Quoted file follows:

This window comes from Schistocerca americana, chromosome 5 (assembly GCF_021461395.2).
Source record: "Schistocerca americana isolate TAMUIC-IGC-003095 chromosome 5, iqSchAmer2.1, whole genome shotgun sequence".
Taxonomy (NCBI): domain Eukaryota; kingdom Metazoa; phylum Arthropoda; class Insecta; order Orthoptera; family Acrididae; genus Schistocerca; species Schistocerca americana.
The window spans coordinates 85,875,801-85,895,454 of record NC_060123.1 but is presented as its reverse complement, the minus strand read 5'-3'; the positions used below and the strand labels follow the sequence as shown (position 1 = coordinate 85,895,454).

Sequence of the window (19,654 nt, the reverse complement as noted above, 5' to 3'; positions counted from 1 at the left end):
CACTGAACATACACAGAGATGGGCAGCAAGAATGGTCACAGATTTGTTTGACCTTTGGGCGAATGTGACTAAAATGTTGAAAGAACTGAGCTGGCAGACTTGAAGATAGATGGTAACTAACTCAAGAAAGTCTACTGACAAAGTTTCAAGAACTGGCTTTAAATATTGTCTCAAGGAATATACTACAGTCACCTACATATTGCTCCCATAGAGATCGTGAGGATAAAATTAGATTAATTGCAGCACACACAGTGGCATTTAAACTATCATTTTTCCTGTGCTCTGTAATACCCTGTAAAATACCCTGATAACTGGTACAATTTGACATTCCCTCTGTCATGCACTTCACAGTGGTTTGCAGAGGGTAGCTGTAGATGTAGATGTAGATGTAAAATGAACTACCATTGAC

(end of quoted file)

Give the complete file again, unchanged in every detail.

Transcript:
This window comes from Schistocerca americana, chromosome 5 (assembly GCF_021461395.2).
Source record: "Schistocerca americana isolate TAMUIC-IGC-003095 chromosome 5, iqSchAmer2.1, whole genome shotgun sequence".
Taxonomy (NCBI): domain Eukaryota; kingdom Metazoa; phylum Arthropoda; class Insecta; order Orthoptera; family Acrididae; genus Schistocerca; species Schistocerca americana.
The window spans coordinates 85,875,801-85,895,454 of record NC_060123.1 but is presented as its reverse complement, the minus strand read 5'-3'; the positions used below and the strand labels follow the sequence as shown (position 1 = coordinate 85,895,454).

Sequence of the window (19,654 nt, the reverse complement as noted above, 5' to 3'; positions counted from 1 at the left end):
CACTGAACATACACAGAGATGGGCAGCAAGAATGGTCACAGATTTGTTTGACCTTTGGGCGAATGTGACTAAAATGTTGAAAGAACTGAGCTGGCAGACTTGAAGATAGATGGTAACTAACTCAAGAAAGTCTACTGACAAAGTTTCAAGAACTGGCTTTAAATATTGTCTCAAGGAATATACTACAGTCACCTACATATTGCTCCCATAGAGATCGTGAGGATAAAATTAGATTAATTGCAGCACACACAGTGGCATTTAAACTATCATTTTTCCTGTGCTCTGTAATACCCTGTAAAATACCCTGATAACTGGTACAATTTGACATTCCCTCTGTCATGCACTTCACAGTGGTTTGCAGAGGGTAGCTGTAGATGTAGATGTAGATGTAAAATGAACTACCATTGAC